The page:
“If you assume [the debt level] continues, the loss of the tax-exempt status of the college’s bonds would probably raise the cost of the college’s borrowing by about half a percentage point … Over time, gradually, that would end up costing the college about $1.25 million per year,” Caskey said.

If the House bill passes, this cost would be in addition to the $1.4 million per year paid on the excise tax on the endowment.

The bill also increases the standard deduction, which is an amount of money that reduces a person’s taxed income if they donate money to charity. Caskey explained that currently, the standard deduction is $6,350 ($12,700 for a married couple), but under the new law, it would be raised to $12,000 per person ($24,000 for a married couple). Because of the higher standard deduction, people are less likely to itemize their donations when filing taxes. This reduces the incentive for people who would otherwise donate to give gifts to the college. Caskey noted that the college “is likely to see a decline in donations.”

Though he could not say for certain what the loss of money would be, he added that it is concerning to the college.

The combined effects of these parts of the bill would significantly impact the college’s finances. Over time, 10 to 12 years from now, with the combination of the excise tax and the loss of tax-exempt status together, there would be about $2.5 million cut from the budget each year. Caskey suggested that the college might have to cut from academics, libraries, sports teams, or the Dean’s office. Questions have also been raised about cutting financial aid from students.

“The college doesn’t want to do that, and they have a need-blind policy, but there are

other ways they could do it while maintaining need-blind,” Caskey said, though he added, “I don’t think the college is going to do that sort of thing … They could but they wouldn’t.”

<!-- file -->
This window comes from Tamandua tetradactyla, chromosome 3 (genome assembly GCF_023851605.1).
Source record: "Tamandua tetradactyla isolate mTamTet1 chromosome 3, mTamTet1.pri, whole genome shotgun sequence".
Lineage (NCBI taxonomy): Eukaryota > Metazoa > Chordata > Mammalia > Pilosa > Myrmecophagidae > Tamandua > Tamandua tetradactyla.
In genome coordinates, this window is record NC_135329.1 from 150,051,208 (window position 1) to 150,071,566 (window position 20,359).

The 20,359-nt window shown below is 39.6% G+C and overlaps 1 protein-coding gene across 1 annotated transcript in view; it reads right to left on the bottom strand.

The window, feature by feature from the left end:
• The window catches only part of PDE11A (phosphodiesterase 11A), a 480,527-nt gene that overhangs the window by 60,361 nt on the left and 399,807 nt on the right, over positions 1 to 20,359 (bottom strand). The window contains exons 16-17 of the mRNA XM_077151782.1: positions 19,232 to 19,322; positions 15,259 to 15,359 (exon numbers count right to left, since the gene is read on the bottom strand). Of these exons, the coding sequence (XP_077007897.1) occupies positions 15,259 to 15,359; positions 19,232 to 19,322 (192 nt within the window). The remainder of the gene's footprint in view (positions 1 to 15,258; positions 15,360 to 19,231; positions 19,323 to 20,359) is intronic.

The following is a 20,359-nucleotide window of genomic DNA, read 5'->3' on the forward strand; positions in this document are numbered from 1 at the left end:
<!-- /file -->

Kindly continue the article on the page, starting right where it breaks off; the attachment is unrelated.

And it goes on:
However, it is still undecided where the cuts would apply.

Brown said, “I haven’t made any specific recommendations on that yet … If we’re looking at several million dollars a year on a $160 million a year budget, we would have to look to slow down some of the things that we’re doing. And based on our institutional priorities, make reductions in the budget … Right now, I think we’re running fairly lean, so any cuts I think will be seen and will hurt.”

According to Brown, Swat currently gives its employees benefits that includes money for their children’s or their own college education, but under the new bill, that money would be taxed.

“That becomes taxable income for [employees] instead of a benefit. The word I would use for that is unfair, and I think it goes against the values of our institution,” Brown said.

A highly controversial portion of the tax bill is the new tax on graduate students’ stipends, which has caused walkouts at universities across the country. This tax would affect recent Swat graduates who are pursuing their Ph.D.s or any current Swat student who would like to obtain a Ph.D. in the future.